This all depends on which traffic your interested in. If you want to decrypt the traffic between your client and the device, then it is possible with a proxy. In fact, it is very similar to how Superfish works. See Lenovo Is Breaking HTTPS Security on its Recent Laptops for an outline of how superfish works.
On the other hand, if you want to decrypt the information your device is sending/receiving from other points, such as what Apple TV might be sending/receiving from Apple, that is much more difficult. I suspect this is likely the traffic you are more interested in.
While the same principal applies - essentially a MiTM (Man in The Middle) attack, you would need to somehow get your device to trust a certificate you own or compromise the private key of the certificate the device uses. This may be easier than it should be or very difficult, depending on how thorough the vendor has been in ensuring adequate security and management of SSL keys. For example, recently it was reported that a well known consumer router and modem manufacturer used the same certificate key on many of their devices, which meant that once you extracted the key from one device, you had access to all the devices using that key. If the manufacturer of your device has implemented similar poor security protection, then there is probably a hole you can exploit. However, finding it is not necessarily trivial. It requires some hacking skills and just the right type of deviant mind to find the weakness. Some people are naturals at this, others not so much.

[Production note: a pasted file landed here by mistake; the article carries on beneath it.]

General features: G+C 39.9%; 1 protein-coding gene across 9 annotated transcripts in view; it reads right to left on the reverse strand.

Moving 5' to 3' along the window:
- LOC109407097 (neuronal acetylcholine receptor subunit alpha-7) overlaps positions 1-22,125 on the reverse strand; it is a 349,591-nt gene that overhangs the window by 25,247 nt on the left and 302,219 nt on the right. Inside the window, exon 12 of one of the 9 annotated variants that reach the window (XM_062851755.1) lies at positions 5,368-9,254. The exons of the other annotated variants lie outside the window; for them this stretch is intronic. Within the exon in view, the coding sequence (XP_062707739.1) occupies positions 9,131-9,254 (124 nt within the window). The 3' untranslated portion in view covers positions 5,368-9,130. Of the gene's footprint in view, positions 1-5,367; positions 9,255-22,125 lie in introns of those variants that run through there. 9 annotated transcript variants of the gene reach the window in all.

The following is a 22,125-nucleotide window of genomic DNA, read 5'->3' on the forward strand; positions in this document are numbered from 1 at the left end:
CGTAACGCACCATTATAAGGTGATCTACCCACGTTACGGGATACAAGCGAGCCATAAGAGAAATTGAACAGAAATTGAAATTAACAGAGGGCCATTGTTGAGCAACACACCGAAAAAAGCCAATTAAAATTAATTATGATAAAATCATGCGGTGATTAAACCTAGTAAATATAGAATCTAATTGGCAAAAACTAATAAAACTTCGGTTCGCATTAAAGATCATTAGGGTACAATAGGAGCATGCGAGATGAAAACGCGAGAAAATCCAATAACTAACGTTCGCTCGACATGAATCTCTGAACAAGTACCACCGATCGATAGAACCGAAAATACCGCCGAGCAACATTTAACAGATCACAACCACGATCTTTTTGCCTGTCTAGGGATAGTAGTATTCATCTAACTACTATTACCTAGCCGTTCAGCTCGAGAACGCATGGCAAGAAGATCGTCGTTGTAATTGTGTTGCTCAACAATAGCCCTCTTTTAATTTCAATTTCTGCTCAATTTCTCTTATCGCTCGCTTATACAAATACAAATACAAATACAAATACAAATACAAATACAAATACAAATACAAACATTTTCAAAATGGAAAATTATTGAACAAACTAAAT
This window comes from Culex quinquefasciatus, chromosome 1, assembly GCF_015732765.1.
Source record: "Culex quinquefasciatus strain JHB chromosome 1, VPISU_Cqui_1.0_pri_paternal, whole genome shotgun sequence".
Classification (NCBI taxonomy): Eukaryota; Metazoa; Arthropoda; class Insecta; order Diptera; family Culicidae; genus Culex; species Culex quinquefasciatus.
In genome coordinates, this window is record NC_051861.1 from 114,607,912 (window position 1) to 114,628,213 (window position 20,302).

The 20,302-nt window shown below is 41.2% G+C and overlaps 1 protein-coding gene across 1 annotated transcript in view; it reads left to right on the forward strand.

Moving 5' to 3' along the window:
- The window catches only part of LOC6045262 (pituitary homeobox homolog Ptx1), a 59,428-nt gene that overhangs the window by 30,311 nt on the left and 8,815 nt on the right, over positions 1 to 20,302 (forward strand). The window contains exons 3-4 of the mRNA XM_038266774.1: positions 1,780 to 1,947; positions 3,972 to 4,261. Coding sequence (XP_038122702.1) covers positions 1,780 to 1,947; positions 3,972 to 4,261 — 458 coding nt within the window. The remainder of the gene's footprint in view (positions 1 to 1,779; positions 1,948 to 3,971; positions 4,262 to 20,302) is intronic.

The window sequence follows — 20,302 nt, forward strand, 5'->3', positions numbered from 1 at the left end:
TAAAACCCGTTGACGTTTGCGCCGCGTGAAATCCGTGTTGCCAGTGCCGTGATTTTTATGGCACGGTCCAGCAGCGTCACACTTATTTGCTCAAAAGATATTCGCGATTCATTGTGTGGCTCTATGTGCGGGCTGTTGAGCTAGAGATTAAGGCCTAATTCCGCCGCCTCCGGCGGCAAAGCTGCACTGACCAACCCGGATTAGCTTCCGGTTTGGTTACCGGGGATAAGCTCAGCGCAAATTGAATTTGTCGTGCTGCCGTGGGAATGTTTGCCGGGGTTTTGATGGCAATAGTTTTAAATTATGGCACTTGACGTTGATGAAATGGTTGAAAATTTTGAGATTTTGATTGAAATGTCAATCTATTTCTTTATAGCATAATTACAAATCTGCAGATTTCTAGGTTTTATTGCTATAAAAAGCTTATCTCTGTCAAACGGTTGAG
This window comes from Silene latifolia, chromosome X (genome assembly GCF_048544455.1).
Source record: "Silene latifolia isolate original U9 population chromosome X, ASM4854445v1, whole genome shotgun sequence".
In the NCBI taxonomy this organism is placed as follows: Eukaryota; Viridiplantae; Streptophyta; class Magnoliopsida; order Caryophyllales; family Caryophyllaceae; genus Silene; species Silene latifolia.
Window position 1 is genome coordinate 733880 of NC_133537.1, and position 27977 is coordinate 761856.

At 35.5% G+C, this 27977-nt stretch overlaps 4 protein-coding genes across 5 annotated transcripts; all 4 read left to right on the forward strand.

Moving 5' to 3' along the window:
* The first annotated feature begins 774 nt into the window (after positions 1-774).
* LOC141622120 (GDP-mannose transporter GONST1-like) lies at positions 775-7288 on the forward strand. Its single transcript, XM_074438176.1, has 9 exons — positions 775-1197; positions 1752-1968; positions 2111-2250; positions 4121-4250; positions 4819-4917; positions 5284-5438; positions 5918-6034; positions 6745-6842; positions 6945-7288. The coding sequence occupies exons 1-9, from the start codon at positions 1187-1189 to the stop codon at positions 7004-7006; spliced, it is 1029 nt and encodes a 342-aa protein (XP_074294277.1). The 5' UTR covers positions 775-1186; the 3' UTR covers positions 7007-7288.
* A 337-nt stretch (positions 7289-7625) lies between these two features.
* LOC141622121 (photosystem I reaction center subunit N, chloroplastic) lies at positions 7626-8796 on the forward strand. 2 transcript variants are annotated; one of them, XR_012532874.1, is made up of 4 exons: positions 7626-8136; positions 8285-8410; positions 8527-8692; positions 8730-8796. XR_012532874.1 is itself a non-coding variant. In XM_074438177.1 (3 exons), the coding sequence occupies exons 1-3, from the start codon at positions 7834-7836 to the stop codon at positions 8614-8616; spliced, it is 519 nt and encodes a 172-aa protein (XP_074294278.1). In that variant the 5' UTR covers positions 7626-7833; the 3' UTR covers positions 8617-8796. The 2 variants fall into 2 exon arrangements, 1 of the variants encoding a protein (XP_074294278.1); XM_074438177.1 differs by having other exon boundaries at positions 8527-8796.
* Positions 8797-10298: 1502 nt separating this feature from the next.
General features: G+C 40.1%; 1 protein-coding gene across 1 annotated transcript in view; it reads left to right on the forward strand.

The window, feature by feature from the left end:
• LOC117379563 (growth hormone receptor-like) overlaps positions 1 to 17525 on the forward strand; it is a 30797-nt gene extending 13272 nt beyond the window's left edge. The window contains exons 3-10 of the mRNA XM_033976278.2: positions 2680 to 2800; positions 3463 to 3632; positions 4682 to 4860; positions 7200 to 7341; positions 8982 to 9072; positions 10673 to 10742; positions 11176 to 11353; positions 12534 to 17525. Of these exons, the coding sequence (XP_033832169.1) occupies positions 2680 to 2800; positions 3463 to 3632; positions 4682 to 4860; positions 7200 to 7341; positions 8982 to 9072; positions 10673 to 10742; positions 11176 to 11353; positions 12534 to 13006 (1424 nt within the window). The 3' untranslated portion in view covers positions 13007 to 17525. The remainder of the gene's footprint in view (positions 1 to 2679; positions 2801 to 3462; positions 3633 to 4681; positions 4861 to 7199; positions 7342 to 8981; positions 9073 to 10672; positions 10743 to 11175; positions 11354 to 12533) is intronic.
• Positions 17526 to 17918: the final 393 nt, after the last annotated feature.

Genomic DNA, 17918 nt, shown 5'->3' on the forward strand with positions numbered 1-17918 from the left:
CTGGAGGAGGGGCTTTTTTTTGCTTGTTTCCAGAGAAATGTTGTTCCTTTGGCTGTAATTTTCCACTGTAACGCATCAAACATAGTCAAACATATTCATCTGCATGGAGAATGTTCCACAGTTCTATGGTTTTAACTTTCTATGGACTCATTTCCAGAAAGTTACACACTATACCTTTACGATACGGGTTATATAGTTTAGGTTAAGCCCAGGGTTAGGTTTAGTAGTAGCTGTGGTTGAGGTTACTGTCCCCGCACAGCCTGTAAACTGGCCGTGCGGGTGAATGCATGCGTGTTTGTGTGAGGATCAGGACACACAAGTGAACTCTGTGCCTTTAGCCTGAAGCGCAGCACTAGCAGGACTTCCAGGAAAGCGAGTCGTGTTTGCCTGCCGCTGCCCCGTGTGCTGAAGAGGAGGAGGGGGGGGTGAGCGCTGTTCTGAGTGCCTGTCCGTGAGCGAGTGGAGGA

What you would need to do is get your device to trust a certificate you own and then setup a proxy which has your certificate which will function as a man in the middle. Setting up the proxy is trivial if it is your network i.e. a home network, but getting the device to trust a certificate you have created is much more difficult and does come with some risks i.e. you could corrupt the certificate store on your device and pretty much turn it into a brick and is almost certainly illegal.